Walking into the Heart of the Questions: An Interview with Grant McMurray

December 8, 2011

I have a different view of what I thought was important, and what I think a lot of people have. Of course, I shouldn’t be the one to define my own legacy–to say “this is what was important about the time I was president.” But here is what I think the most important things were.
The task of becoming the president of the Church at just about the time the temple was finished, and then being in the position of leading the conversation about what it means to be a people dedicated to the pursuit of peace and building this defiant symbol in the center of Independence, spiraling into the sky–saying that this building was built for the pursuit of peace, well, what does that mean in terms of discipleship, in terms of worship, in terms of the self-understanding of our people?

Note: Gregory A. Prince, a member of Dialogue’s board of editors, conducted this interview with W. Grant McMurray, who served as president of Community of Christ (1996–2004), on February 22, 2010, at the Prince home in Potomac, Maryland. Both the historic name of the Church (the Reorganized Church of Jesus Christ of Latter Day Saints, 1860–2001) and the current name (Community of Christ, 2001–present) are used according to the period under discussion in this interview.
Greg: I’d like to start by talking about the Community of Christ (and its predecessor, the Reorganized Church of Jesus Christ of Latter Day Saints) in the early twentieth century. My recollection is that your faith tradition, like mine, went for a long time mostly holding onto traditions and not worrying too much about substantive change. Is that an adequate way of putting it? If you go back to 1860, you have basically a century where holding the line was primary?
Grant: I think that’s fair to say. For Community of Christ–or the other names that have been used for it, but we’ll just use that name as representative of the entire period of time–the formative identity of the movement was built around two principles. One was an opposition to the practice of polygamy, which was a key identity element by the LDS Church in the West for most of the nineteenth century; and the second principle was a support for lineal succession as the proper mode of succession for the Church. There were various other modes–seven or eight of them–that can be documented historically as being expressed at some point by Joseph Smith Jr. Of course, the Mormon Church in the West accepted the mode of succession through senior leaders in the Council of Twelve Apostles.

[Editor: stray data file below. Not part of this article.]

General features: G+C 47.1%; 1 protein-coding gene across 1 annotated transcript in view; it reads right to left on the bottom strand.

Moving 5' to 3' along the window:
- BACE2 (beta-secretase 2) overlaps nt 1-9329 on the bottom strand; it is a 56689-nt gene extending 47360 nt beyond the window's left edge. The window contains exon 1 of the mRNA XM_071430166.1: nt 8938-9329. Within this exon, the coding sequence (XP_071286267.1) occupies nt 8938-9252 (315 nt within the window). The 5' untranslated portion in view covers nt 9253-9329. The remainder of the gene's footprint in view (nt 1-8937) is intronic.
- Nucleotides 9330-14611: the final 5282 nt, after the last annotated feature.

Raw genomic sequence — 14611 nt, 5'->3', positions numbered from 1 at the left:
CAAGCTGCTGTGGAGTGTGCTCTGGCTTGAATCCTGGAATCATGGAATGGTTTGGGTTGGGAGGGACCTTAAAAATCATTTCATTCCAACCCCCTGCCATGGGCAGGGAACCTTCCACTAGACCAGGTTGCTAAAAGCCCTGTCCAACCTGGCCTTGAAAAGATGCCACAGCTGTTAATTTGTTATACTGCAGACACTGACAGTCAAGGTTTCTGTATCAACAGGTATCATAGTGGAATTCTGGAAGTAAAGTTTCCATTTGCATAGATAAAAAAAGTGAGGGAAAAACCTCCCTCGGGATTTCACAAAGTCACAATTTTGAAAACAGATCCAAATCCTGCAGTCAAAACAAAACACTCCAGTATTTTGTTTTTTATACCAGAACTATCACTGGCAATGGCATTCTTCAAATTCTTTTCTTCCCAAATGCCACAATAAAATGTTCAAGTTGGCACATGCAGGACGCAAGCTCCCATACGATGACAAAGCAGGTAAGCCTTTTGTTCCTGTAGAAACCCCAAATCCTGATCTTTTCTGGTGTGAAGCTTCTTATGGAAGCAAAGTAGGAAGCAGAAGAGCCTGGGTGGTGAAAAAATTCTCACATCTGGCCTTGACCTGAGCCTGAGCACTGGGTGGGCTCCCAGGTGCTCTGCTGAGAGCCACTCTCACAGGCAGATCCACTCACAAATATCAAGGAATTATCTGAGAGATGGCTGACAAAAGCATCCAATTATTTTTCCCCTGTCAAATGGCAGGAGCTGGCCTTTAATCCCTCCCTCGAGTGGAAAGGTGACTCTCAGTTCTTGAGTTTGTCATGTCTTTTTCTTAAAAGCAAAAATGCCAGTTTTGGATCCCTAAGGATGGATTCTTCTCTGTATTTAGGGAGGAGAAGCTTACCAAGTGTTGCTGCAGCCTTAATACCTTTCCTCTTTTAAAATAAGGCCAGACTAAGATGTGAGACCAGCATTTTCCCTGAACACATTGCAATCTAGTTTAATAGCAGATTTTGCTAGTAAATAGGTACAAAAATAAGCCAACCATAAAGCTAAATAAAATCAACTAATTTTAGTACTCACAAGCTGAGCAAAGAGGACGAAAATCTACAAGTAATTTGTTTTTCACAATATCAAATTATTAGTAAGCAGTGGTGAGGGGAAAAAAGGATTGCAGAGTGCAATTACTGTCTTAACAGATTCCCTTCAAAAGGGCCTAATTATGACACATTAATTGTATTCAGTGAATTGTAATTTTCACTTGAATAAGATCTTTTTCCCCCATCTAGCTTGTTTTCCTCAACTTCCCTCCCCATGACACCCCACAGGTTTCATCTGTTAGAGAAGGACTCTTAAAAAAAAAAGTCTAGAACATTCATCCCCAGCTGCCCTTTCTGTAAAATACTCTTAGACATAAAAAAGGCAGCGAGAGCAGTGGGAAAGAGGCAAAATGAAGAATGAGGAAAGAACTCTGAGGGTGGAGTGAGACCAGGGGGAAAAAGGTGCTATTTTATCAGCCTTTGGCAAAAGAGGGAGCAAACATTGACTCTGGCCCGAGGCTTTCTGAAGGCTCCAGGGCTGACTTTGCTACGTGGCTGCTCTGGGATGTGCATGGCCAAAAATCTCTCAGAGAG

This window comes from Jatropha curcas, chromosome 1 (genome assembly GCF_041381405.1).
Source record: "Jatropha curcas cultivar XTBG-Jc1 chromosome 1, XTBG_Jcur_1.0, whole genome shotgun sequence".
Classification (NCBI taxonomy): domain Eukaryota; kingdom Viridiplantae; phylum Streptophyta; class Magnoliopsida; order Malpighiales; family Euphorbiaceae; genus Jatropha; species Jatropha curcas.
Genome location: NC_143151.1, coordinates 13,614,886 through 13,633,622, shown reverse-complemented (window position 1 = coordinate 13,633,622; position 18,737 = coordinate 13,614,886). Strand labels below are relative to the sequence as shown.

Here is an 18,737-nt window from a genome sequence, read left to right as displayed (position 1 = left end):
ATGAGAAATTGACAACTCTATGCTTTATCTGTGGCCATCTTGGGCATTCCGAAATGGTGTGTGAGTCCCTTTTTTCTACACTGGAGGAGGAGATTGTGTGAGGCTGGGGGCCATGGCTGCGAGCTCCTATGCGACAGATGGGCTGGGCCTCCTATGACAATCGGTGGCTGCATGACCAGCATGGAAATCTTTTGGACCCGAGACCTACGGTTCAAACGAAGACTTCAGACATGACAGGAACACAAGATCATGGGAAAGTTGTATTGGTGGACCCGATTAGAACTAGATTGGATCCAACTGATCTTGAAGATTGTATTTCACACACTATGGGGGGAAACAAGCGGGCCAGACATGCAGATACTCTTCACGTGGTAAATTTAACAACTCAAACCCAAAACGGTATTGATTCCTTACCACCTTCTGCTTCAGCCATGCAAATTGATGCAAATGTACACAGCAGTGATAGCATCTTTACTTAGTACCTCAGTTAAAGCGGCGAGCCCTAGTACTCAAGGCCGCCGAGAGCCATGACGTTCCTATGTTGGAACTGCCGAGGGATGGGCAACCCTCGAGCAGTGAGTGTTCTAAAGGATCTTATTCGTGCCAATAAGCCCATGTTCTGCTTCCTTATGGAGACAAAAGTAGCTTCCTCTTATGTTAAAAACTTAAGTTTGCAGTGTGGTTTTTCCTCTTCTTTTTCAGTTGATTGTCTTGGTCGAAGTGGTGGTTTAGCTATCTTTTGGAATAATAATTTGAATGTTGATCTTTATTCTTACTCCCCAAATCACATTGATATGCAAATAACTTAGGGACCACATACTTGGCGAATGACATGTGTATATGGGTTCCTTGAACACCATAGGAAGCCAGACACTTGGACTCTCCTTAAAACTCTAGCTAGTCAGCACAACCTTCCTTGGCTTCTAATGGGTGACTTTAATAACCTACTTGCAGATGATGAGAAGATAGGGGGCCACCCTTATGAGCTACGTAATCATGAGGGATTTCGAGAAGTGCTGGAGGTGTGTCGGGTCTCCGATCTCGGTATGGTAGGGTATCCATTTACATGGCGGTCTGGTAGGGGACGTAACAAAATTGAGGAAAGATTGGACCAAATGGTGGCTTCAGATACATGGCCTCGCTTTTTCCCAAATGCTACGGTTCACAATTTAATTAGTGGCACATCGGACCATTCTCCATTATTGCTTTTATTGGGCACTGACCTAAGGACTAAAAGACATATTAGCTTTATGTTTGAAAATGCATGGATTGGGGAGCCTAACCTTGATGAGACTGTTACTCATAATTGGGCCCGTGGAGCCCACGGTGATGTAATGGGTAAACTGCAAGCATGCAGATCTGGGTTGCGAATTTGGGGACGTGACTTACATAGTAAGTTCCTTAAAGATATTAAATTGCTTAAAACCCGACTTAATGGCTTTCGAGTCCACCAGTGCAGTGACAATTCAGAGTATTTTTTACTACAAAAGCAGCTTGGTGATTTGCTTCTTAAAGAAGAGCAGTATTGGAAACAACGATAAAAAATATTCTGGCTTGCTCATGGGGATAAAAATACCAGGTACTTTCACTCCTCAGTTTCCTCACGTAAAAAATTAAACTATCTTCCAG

But at the time of the dispersion of the various elements of the Church following the assassination of Joseph Smith Jr., Joseph Smith III, the eldest son, was eleven years old, and there was not any realistic expectation that he could serve in that way. And so the branches that stayed in the Midwest, rather than following Brigham Young to the West, believed that a successor would come from the Smith family. There were various elements involved in calculating who that might be. It wasn’t always necessarily thought to be the eldest son. But over the years, between the death of Joseph in 1844 and the formal organization of the Church that would subsequently be named Community of Christ, those sixteen years, the branches remained in the Midwest as independent branches looking for a leader to emerge. There were a number of claimants to leadership, but most of those branches were looking for a lineal successor.